Santa Monica’s bikeshare program, Breeze, will cease operations at the end of the year. 

In an email sent to customers, the city announced November 11 would be the last day and that after five years of operation, the bikes would be sold, donated or recycled. 

The system cost about a million dollars per year to operate and was funded through a partnership with Hulu that covered 60-70 percent of the total cost. The remaining cash came from customers who paid to rent the bright green bikes on a per minute basis. The combination of revenue and donations had the system operating in the black for the first four years of its life but Breeze was undermined by a trifecta of challenges, one economic, one systemic and one natural. 

Ridership, and the corresponding income, began to decline with the growth of private micro-mobility options such as shared scooters and bikes. In 2019, Santa Monica was home to scooter rentals from Bird, Lime, Lyft and Jump. Jump also launched a fleet of electric bikes. Breeze was a manual system with no electric option and while the bikes came with locks that could be secured anywhere, system pricing punished riders who chose to leave the bikes outside a designated parking space. The private systems structured their pricing to allow for vehicles to be picked up and dropped off anywhere. 

The presence of those private companies in the marketplace also made it difficult for the city to secure additional investment in the public system. 

The individual bikes each have a natural life cycle of several years before repairs can no longer keep them safely operating. Many of the Breeze bikes are approaching that time and the initial infrastructure was purchased with a $2 million in grants. Staff said they have worked to identify a new source of money to pay for additional equipment but in the current economy, grants are drying up. Metro will not issue grants for non-Metro bikeshares and in addition, the presence of private companies like Uber and Lyft in the bike/scooter business has made it harder to find money for public systems as state resources will not prioritize services that can be provided by the private sector.

“The reality is we got $2 Million in grant funds to set up the system and buy the bikes,” said Francie Stefan. “But the bikes were getting old and we needed another reinvestment into equipment infrastructure. That was going to be a substantial cost and typical grant agencies aren’t prioritizing it right now.”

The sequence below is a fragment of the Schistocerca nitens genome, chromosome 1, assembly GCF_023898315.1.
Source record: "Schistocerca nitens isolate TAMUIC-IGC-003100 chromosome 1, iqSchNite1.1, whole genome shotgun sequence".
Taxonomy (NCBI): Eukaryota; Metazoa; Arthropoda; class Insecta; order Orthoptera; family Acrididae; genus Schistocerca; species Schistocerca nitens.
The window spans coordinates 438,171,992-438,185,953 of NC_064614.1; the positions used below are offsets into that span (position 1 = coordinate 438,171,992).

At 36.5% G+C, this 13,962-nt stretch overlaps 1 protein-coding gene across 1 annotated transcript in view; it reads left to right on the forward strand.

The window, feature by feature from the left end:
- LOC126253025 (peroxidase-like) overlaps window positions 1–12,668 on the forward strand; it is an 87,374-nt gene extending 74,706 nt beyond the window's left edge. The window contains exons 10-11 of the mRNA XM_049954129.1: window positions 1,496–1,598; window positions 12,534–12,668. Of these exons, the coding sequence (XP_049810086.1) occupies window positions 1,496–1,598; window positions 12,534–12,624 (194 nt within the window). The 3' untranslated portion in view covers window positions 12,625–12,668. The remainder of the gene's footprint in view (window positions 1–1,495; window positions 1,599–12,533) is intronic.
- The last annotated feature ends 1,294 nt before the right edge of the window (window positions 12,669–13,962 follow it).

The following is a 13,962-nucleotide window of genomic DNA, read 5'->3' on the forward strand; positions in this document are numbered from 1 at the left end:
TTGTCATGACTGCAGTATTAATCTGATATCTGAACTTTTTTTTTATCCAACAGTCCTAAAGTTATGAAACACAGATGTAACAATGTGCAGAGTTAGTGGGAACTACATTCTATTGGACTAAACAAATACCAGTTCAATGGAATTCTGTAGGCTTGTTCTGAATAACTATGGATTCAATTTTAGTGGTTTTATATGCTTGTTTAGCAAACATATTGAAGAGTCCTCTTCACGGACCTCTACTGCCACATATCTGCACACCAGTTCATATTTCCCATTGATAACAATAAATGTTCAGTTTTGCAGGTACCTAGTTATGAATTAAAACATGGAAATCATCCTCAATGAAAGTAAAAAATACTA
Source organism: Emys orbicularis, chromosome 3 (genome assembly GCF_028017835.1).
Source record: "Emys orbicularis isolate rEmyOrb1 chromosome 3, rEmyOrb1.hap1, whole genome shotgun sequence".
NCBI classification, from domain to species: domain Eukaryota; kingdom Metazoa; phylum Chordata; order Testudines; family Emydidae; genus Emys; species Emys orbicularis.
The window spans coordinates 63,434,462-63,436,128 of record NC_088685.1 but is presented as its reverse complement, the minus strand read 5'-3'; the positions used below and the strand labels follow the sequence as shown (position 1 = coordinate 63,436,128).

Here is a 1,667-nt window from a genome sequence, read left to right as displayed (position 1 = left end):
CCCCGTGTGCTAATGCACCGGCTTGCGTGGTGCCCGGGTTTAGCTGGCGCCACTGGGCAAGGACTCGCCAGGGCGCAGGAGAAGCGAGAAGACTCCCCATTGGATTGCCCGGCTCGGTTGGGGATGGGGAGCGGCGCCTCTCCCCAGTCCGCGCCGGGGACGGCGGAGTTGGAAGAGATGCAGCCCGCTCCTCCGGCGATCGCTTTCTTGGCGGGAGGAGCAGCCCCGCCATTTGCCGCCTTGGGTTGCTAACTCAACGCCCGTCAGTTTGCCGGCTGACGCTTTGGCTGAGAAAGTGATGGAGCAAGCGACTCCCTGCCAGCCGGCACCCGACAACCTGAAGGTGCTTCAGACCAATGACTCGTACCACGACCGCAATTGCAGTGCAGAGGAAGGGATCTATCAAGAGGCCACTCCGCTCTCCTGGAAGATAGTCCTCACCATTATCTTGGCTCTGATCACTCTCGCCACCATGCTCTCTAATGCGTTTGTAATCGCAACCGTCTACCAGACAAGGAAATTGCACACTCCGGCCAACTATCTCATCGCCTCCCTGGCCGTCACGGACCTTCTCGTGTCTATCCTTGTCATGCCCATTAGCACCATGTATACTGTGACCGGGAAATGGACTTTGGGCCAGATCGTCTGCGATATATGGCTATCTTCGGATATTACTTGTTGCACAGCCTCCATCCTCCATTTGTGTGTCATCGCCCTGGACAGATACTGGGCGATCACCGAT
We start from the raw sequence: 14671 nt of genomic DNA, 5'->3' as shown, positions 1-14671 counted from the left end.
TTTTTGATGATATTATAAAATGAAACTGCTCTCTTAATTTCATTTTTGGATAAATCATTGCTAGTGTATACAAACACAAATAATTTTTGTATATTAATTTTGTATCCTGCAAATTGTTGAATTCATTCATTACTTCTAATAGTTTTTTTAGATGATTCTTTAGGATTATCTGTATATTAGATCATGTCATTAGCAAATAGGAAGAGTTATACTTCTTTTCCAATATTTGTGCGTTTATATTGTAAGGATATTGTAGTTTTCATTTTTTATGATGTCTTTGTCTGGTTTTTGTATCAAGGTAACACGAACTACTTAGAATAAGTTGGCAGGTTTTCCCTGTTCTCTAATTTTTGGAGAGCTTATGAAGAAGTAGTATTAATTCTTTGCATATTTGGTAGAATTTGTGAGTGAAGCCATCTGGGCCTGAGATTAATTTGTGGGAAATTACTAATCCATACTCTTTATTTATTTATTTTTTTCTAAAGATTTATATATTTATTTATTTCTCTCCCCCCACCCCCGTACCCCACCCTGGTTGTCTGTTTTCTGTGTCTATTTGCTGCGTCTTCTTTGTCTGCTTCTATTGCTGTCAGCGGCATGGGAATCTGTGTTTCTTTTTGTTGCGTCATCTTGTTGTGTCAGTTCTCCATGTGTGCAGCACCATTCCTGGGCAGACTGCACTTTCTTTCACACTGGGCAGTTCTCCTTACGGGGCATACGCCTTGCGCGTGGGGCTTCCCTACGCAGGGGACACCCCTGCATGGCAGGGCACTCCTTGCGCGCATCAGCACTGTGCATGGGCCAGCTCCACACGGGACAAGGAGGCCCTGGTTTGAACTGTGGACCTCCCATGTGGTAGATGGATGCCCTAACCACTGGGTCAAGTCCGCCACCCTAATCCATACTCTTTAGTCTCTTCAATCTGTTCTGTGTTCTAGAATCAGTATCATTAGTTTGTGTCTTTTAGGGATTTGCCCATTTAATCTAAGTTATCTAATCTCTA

A wholesale fleet replacement was also on the horizon due to a forced obsolescence of the bikes operating software caused by a series of corporate sales. 

Santa Monica’s system runs on technology created by Social Bicycles and the company rebranded to Jump. Uber purchased Jump in 2018 and the company sold Jump to Lime. The deal resulted in the destruction of thousands of Jump bikes and hundreds of Jump employees were fired. Tech support for the Breeze system is now limited with little hope of continued support and any continued public system would require purchase of an entirely new fleet that would not be dependent on the dying technology. 

Even with a new system, questions remain about the popularity of shared vehicles post-coronavirus. The pandemic further depressed ridership but Breeze actually began to rebound quickly. Officials made the system free to use to benefit individuals who did need transportation and when private systems abandoned the city during the early months of the crisis, Breeze remained on the streets. 

Officials said a new bikeshare could be restarted at any time if the City can secure funding for the new equipment. In the meantime, the private operators have begun repopulating the city with their devices. 

“While Breeze operations will come to an end, the City remains committed to ensuring that shared e-scooters, e-bikes, and bikes continue to help us reduce congestion and emissions by providing a reliable and affordable transportation option for short trips around town. Both Bird and Lyft will continue to operate e-scooters, and by October 1, 2020 Lyft will launch a fleet of e-bikes in Santa Monica as part of the Shared Mobility Pilot Program,” said the letter to customers. 

“The City is considering the best way for ensuring that the community is well served with accessible shared e-scooter, e-bike, and pedal bike services. Staff plans to return to Council in Spring 2021 with a recommended path forward for achieving that goal before the Bird and Lyft permits expire on April 30, 2021.”

Matthew Hall has a Masters Degree in International Journalism from City University in London and has been Editor-in-Chief of SMDP since 2014. Prior to working at SMDP he managed a chain of weekly papers...